Buddha remained at the gate; perhaps the same situation arises in every mystic’s life. But existence has certain cosmic laws. It never makes any exceptions. That’s why I said it is a beautiful story, signifying a tremendously meaningful truth. Don’t forget: existence cannot allow exceptions, Buddha or no Buddha. If you have arrived, you have arrived. I know from my own experience: there are no gates to paradise and there are no gatekeepers. Yet I cannot tarry longer.
Almustafa wants to tarry a little longer, but it is against the rules of our very life. He has to go; he will have to go – with a deep sadness in his heart.
He has achieved blissfulness, peace, silence, serenity. He has blossomed into thousands of flowers. His spring has come, but others are still seeds. Millions have even forgotten that they are seeds, that they have a potentiality of growth. Hence, every realized soul would like to tarry a little longer just to say that which is almost impossible to say. But at least that which cannot be said can be shown; perhaps not in words but in silence.
He would like to tarry a little longer so the people living in darkness can at least see what is possible to a man – his aroma, his presence – to tarry a little longer so that a few can drink from his eyes, from his presence, from his grace. Now that he is capable of becoming a bridge between these two worlds which are unbridgeable, the rules do not allow it. However much he wants to tarry a little longer, he will have to go:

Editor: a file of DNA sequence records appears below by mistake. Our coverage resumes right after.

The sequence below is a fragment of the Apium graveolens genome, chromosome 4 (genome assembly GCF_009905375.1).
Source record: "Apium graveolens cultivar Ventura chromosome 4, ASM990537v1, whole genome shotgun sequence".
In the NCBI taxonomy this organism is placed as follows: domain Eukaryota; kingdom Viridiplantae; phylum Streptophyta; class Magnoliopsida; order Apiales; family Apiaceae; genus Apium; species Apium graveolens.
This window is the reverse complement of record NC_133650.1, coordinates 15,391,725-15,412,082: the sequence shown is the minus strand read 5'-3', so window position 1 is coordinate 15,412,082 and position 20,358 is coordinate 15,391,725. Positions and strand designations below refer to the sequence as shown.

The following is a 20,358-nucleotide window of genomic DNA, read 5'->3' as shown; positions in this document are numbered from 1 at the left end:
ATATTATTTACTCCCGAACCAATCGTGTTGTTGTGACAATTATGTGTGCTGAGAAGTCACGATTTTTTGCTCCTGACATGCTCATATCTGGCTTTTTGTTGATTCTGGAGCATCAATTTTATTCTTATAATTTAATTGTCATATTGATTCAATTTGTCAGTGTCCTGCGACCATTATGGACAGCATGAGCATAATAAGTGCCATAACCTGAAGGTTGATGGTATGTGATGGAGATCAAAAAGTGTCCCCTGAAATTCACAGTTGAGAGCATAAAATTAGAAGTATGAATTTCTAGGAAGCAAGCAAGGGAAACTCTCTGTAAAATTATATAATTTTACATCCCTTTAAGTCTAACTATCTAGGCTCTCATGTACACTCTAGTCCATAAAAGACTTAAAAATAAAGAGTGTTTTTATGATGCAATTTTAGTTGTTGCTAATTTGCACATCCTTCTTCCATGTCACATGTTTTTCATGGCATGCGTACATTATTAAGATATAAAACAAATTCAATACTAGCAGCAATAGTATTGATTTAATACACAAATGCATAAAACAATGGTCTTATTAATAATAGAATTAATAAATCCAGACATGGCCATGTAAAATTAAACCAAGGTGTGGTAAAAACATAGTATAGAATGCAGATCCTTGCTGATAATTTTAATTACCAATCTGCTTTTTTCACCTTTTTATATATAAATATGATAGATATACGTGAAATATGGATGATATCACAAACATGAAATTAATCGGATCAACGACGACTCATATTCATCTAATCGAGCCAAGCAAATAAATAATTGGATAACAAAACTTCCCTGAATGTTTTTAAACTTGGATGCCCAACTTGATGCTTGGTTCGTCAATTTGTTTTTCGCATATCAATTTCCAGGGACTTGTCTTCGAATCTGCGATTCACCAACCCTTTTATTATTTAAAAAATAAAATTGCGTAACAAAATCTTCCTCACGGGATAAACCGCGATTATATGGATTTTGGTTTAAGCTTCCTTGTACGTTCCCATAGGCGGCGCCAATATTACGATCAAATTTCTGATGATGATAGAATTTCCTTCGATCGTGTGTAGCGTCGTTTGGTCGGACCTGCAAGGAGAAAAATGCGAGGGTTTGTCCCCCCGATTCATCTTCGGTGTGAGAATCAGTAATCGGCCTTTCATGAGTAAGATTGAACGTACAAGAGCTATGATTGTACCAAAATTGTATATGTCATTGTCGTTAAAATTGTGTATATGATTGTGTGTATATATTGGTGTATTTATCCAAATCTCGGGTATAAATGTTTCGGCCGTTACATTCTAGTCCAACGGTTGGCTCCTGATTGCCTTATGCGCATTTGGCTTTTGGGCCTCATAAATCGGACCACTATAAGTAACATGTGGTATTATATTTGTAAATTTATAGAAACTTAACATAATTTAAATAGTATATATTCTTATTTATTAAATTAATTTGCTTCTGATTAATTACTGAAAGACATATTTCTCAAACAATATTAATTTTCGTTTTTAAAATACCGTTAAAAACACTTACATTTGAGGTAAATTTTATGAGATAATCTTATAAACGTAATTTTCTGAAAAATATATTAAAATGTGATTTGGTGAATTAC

The sea that calls all things unto her calls me, and I must embark.
It is impossible, when the universe calls you, to say no. You are part of it.
Your heartbeats are not different from the heartbeat of the universe. You are not separate. You are separate only in your ignorance. As you become enlightened, as your interiority becomes full of light, there is a great shock and surprise waiting for you: “My God, now I can help, but the universe is calling me. Unwillingly, reluctantly, but I will have to go. I must embark.”
This is a totally different kind of sadness. You all have known sadness that was selfish. You have lost something – a beloved, a friend, a mother, a father. Your sadness has always been of losing something that you never wanted to lose. Your sadness is the sadness of the bankrupt.
But the sadness Almustafa is talking about is not your sadness. Even your moments of happiness are lower, far lower than the moments of sadness of a man who is standing at the door – because the whole situation has changed. He is not sad for himself. Now he is no more. He is only bliss, he is only ecstasy; the question of sadness does not arise.
His sadness is for others. He can do something, but the ship is coming and the sea is calling and existence accepts no exceptions, he will have to embark.
Joy in the heart for what has happened to him, and tears in his eyes because he will be leaving all those with whom he has lived long, suffered long. He has been almost one with them.